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Elementary school principal uses strength from students to battle breast cancer

iStock/Thinkstock(BLAIRSVILLE, Ga.) -- For one elementary school principal in Georgia, students and faculty are much more than just people she works with, they are family.

According to Patricia Cook, head of Union County Elementary School, they have helped push her to fight through one of her toughest battles.

In September, Cook was diagnosed with breast cancer. Within the first two months of her diagnosis, she underwent three surgeries and was hospitalized because of a serious infection.

"There's a lot of hard hoops for people to go through and it's an emotional battle every day -- and physical battle too,” Cook said.

On Jan. 9, Cook began radiation treatment. She continued to work at the school while receiving treatment but had to work in isolation.

Because her doctors were concerned about her compromised immune system and the possibility of her contracting another infection, Cook was confined to an office and had to avoid contact with any kids.

"I just love the kids so it was very hard to not be able to play with them and eat lunch with them," she said.

Some children missed seeing her so much that they passed notes under her door, serving as a much-needed reminder that they were thinking of her throughout this difficult time.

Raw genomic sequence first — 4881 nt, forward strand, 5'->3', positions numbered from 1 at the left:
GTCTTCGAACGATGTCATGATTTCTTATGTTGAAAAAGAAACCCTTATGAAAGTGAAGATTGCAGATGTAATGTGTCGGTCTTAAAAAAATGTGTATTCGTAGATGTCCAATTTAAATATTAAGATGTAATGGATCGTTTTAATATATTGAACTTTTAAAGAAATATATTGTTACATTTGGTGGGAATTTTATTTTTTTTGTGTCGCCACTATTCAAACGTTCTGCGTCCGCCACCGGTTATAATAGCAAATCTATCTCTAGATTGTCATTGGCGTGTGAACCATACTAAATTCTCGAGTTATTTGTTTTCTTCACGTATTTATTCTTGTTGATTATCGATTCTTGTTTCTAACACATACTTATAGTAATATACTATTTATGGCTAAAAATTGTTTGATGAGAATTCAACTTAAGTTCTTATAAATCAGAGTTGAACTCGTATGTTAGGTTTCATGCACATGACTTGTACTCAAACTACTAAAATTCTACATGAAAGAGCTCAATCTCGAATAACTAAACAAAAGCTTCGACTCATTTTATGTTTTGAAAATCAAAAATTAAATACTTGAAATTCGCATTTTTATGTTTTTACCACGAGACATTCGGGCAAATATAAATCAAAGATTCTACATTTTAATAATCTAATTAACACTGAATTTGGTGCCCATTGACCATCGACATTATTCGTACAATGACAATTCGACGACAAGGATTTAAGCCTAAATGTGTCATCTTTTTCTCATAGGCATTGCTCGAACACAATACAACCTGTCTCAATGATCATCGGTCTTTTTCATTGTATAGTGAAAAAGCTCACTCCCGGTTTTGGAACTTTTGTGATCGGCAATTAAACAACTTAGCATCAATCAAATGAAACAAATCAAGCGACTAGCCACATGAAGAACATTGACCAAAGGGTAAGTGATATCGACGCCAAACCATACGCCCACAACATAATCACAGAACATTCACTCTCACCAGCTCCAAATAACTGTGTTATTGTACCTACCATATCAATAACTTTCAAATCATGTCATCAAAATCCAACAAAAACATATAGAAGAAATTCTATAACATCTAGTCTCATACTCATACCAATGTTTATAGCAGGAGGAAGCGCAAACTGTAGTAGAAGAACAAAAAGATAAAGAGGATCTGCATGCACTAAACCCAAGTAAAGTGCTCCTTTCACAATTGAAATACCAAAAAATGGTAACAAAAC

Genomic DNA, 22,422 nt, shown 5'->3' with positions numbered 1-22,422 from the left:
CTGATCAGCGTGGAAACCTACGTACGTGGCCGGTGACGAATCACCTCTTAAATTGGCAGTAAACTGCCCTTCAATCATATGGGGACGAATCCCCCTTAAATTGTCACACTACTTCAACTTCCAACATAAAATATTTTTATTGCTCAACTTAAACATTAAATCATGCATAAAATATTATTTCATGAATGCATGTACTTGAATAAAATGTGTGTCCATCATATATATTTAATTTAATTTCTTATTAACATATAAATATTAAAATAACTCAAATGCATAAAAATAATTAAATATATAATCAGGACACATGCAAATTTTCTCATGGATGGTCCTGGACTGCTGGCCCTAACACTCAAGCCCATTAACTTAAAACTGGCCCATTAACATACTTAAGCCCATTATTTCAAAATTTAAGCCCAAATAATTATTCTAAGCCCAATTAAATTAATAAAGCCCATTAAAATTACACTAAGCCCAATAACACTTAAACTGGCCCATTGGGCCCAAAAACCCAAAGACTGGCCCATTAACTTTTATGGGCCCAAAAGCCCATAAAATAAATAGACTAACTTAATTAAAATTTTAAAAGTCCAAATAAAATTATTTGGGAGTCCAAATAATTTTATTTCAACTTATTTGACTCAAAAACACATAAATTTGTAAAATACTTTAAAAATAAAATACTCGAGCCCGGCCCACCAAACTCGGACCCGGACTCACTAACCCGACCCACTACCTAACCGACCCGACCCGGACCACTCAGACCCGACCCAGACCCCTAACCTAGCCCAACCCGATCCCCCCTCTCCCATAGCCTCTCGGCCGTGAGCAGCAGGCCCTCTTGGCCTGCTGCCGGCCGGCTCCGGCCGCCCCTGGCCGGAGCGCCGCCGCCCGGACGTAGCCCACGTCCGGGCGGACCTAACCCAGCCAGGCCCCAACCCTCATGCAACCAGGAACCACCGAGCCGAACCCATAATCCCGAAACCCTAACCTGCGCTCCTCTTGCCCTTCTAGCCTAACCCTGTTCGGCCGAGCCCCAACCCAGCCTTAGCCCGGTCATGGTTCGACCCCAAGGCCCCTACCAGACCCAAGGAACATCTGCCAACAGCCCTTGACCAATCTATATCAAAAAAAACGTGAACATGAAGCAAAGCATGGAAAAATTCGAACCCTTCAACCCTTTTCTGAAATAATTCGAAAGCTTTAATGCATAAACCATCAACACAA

"We'll fight with her," 11-year-old student Jayden Rogers said of helping her principal get through this battle.

On Monday, Cook left work for her 33rd and final treatment appointment.

This time, though, she had the send-off of a lifetime. As her car rounded the corner of the parking lot, she was greeted by 600 students and faculty members cheering her on and waving posters in the air.

"It was very overwhelming to see that much support. The love. I'm very blessed. Very, very blessed," Cook said.

Cook said that many of her students have been touched by cancer.

One fifth-grader who'd lost her grandmother to breast cancer even made bracelets for Cook to keep her inspired.

On Tuesday, Cook returned to school.

"When you're down and out, kids can give you energy and strength that you never thought you had," she said, fighting back tears. "As I walked down the hall, I don't think I passed a single kid that didn't hug me."

During the next few weeks, Cook said she plans to visit every single classroom to discuss her journey with students and answer any questions they may have.

"The most important thing for the kids to get from this is that we have to be a team. We have to support each other. This is not about anything I did. It's about what they did for me," she said.

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